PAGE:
I'm trying to model an exit stair that is a switchback design, in a building with 7 levels. California code requires handrail extensions on the rails along the walls, which I've been able to create just by editing the handrails generated when Revit creates the stairs. At the inner rails, "the inner rail shall be continuous and need not extend out into the landing" (CBC 1123A.6.2.3). Revit forms the continuous rail at the intermediate landings, and if I pull it out into the landing a bit, I can get an adequately code-compliant result, with the rail between flights sloping to meet both the up and down rails:
However, I am unable to get Revit to model the same result at the floor-level landings. It either tries to make a railing all the way from the bottom to the top of the stair, complaining that it can't make the balusters, or I can only get a disconnected piece that's flat (parallel to the floor), connected either to the up rail or the down rail, but not both:
A stair like this is an extremely common condition that occurs in every building we do. I'm hoping someone can show me how to get the handrail to be continuous at the floor landings, or point me to a tutorial that explains how to do it.
It appears that your stairs are sitting on top of the floor at the main levels but die into the face of the landings. What happens if you notch the floor a little so the stair terminates at the face of the floor and not on top of it.
To get a nice and clean continuity between flights of railings in a U-shaped stair, it helps if the two flights are shifted in plan view, so that the flight that is coming down to the landing is set back one tread, which allows the slope of the railing to meet the height of the flight that is coming up.
Have you seen the stairs in Richard Meier's buildings? Most of the times, their flights are shifted in plan, to get a nice join for the railings at the landing.
Thank you all for your replies.
Yes, staggering the flights of stairs is our preferred solution, too. As a matter of fact, in the jpgs I posted, the floor level landing has the up and down runs staggered, although the intermediate landing does not, just as a consequence of the floor-to-floor height that happened to occur between the levels.
After a while, I figured out there has to be a connector piece of railing, which is not part of the railings hosted by either the up or down runs of stairs, at a height that will meet those railings - and the railing from the jogged flight has to be extended towards the landing in order to make everything meet. This isn't really explained anywhere - it's still kind of baffling to me why Revit will create the connection at the intermediate landing but not at the floor level landings, especially if it's a multi-level stair.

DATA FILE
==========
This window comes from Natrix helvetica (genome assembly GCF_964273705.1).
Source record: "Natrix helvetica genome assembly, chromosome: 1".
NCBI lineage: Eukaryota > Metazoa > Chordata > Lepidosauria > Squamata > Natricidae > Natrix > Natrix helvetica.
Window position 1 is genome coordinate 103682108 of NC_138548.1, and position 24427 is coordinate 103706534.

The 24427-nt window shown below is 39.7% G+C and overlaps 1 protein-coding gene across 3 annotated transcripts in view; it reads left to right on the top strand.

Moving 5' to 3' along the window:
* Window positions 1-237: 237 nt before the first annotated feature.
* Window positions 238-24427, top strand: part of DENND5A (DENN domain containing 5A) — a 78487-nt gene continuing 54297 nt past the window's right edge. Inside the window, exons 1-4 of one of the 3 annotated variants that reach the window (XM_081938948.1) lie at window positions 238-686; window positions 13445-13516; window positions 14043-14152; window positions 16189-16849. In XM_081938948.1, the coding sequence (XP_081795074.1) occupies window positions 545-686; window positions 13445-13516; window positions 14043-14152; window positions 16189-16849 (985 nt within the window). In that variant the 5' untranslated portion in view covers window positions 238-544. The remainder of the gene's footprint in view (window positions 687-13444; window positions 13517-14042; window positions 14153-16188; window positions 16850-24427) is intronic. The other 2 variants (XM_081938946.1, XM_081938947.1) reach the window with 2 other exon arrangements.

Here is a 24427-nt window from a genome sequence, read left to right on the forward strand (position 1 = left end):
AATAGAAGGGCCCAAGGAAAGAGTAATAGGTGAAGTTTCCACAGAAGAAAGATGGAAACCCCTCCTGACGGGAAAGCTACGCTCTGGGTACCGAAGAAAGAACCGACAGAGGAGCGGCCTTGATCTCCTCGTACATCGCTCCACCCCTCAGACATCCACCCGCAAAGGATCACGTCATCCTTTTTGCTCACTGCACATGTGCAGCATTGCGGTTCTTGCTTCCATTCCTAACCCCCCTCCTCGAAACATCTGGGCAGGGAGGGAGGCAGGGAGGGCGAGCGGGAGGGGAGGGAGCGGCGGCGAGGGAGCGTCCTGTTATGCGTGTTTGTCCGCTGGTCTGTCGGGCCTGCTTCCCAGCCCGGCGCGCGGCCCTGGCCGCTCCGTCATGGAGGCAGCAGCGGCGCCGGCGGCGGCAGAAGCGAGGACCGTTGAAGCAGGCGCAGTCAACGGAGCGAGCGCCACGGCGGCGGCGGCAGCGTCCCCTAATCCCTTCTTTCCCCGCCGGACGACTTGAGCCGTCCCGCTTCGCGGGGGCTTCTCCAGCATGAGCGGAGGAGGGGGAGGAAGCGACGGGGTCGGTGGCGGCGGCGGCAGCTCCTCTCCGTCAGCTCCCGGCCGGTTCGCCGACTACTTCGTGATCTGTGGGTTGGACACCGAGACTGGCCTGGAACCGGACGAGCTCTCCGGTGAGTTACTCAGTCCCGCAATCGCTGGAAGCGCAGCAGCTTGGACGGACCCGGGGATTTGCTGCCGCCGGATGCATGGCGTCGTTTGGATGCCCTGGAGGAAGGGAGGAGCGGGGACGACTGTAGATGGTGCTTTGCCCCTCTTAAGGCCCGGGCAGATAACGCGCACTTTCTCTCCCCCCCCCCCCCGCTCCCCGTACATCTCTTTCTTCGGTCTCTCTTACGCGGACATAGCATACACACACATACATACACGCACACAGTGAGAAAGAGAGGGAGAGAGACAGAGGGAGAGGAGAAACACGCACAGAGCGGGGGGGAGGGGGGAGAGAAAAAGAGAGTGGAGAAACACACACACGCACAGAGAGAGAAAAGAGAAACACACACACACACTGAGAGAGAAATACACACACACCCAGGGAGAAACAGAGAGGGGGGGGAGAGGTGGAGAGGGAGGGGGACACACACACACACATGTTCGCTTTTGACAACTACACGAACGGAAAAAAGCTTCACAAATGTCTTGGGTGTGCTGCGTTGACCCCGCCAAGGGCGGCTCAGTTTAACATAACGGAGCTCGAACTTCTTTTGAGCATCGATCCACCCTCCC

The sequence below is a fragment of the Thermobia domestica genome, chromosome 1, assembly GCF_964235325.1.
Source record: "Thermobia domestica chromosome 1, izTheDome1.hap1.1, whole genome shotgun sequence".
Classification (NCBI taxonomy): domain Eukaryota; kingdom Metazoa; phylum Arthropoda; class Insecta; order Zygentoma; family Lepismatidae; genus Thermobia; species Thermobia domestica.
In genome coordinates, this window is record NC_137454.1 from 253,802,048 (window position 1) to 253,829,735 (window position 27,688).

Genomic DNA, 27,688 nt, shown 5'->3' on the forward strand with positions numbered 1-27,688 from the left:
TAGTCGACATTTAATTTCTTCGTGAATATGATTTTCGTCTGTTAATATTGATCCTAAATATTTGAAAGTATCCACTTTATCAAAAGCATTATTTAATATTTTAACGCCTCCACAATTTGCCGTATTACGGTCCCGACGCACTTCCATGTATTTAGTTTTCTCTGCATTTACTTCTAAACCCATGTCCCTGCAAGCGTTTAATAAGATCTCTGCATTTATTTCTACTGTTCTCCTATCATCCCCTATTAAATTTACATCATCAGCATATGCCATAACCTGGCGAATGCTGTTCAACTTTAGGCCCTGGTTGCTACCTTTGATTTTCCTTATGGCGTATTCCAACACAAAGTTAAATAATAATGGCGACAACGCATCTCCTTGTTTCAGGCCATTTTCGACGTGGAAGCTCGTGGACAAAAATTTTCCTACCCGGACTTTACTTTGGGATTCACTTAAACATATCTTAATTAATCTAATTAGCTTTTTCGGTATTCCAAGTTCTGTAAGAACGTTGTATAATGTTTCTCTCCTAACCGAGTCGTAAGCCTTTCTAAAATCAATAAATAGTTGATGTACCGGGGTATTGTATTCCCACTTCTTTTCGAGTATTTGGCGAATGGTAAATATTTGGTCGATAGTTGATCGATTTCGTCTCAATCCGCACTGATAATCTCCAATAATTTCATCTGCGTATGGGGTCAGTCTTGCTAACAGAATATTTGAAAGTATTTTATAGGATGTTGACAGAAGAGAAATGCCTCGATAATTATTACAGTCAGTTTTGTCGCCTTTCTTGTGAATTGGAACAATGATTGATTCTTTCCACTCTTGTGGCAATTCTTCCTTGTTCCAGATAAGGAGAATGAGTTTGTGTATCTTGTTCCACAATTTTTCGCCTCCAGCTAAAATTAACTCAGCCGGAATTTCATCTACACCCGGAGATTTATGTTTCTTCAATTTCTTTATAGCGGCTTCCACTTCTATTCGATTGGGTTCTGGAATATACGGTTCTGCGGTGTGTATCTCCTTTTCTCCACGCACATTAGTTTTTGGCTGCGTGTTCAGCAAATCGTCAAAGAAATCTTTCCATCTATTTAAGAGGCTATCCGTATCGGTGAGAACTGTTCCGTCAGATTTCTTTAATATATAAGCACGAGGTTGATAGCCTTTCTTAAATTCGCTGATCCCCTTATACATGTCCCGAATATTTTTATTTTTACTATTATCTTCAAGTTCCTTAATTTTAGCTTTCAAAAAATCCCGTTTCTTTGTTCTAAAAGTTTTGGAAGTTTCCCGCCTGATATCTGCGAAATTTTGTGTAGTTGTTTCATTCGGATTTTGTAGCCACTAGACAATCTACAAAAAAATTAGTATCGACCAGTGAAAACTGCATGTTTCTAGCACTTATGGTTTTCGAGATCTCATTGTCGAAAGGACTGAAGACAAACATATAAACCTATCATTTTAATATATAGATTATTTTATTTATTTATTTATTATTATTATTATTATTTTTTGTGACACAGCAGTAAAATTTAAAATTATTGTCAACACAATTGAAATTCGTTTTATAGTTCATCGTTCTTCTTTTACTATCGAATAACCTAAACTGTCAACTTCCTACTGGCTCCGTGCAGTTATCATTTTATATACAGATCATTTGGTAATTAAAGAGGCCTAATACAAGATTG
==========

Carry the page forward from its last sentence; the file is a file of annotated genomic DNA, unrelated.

My other issue has been with the handrail extensions required by code (at the outside walls), which are 12" at the top of a flight of stairs, and 12" plus one tread depth at the bottom (usually 12" + 11" = 23"). By default, Revit draws one continuous railing starting at the first nosing of the first step, continuing around the outside of the landing, and ending at the last nosing of the last step. For a plain, functional stair in an exit enclosure, normally the handrail isn't continuous like this - there's one along one flight of steps, and a second one along the other. So the path of the default handrail has to be edited, eliminating everything except the piece along one flight, adding the extensions, and then a second handrail drawn in along the other flight.
Easy enough, but the problem occurs when trying to dimension the extensions. Revit often refuses to recognize the handrail extensions as valid dimension references. Sometimes this can be fixed by manipulating the view range, making the depth lower so that it will "see" the handrail going down from the current level (even though it displays anyway). But other times, no amount of fiddling with the view range will make the handrail extensions dimensionable. This seems to occur with the second handrail that had to be added in after eliminating the default "wraparound" handrail.
Without these dimensions, the project cannot be approved in plan check. I've seen posts on other groups where people actually "fixed" this by adding in a reference plane just to get something that Revit would accept as a dimension reference, but I was hoping there would be a solution to this problem that was less of a kluge.
You might guess this is my first time trying to do a project in Revit that has enclosed exit stairs like this. It's pretty daunting. Reading over the posts in various user groups, it seems like the stair tool is one thing users love to hate about Revit. I'd like to think a lot of this struggle is attributable to my own inexperience, but this aspect of the software, at least, has the definite whiff of "Version 0.9" about it.